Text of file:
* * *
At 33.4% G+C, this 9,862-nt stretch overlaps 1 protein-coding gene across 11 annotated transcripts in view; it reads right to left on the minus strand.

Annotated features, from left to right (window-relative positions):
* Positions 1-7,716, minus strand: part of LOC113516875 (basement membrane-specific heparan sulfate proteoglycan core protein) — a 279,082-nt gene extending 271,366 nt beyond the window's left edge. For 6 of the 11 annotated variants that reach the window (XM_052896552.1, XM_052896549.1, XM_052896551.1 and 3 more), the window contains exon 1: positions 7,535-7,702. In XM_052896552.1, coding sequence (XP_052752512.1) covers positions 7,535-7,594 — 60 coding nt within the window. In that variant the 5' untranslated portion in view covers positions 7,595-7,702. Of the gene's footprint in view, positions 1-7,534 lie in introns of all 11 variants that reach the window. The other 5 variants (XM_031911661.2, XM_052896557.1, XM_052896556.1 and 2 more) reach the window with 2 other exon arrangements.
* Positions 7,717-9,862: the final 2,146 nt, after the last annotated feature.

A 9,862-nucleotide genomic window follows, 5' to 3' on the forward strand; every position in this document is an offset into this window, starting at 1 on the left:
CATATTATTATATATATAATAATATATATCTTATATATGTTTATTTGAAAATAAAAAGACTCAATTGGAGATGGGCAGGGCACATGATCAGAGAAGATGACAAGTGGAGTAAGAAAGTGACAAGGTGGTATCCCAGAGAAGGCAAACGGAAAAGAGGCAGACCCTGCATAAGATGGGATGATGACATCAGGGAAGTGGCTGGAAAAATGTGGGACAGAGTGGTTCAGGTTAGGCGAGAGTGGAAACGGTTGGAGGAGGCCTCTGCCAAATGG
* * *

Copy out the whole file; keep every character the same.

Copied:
At 33.4% G+C, this 9,862-nt stretch overlaps 1 protein-coding gene across 11 annotated transcripts in view; it reads right to left on the minus strand.

Annotated features, from left to right (window-relative positions):
* Positions 1-7,716, minus strand: part of LOC113516875 (basement membrane-specific heparan sulfate proteoglycan core protein) — a 279,082-nt gene extending 271,366 nt beyond the window's left edge. For 6 of the 11 annotated variants that reach the window (XM_052896552.1, XM_052896549.1, XM_052896551.1 and 3 more), the window contains exon 1: positions 7,535-7,702. In XM_052896552.1, coding sequence (XP_052752512.1) covers positions 7,535-7,594 — 60 coding nt within the window. In that variant the 5' untranslated portion in view covers positions 7,595-7,702. Of the gene's footprint in view, positions 1-7,534 lie in introns of all 11 variants that reach the window. The other 5 variants (XM_031911661.2, XM_052896557.1, XM_052896556.1 and 2 more) reach the window with 2 other exon arrangements.
* Positions 7,717-9,862: the final 2,146 nt, after the last annotated feature.

A 9,862-nucleotide genomic window follows, 5' to 3' on the forward strand; every position in this document is an offset into this window, starting at 1 on the left:
CATATTATTATATATATAATAATATATATCTTATATATGTTTATTTGAAAATAAAAAGACTCAATTGGAGATGGGCAGGGCACATGATCAGAGAAGATGACAAGTGGAGTAAGAAAGTGACAAGGTGGTATCCCAGAGAAGGCAAACGGAAAAGAGGCAGACCCTGCATAAGATGGGATGATGACATCAGGGAAGTGGCTGGAAAAATGTGGGACAGAGTGGTTCAGGTTAGGCGAGAGTGGAAACGGTTGGAGGAGGCCTCTGCCAAATGG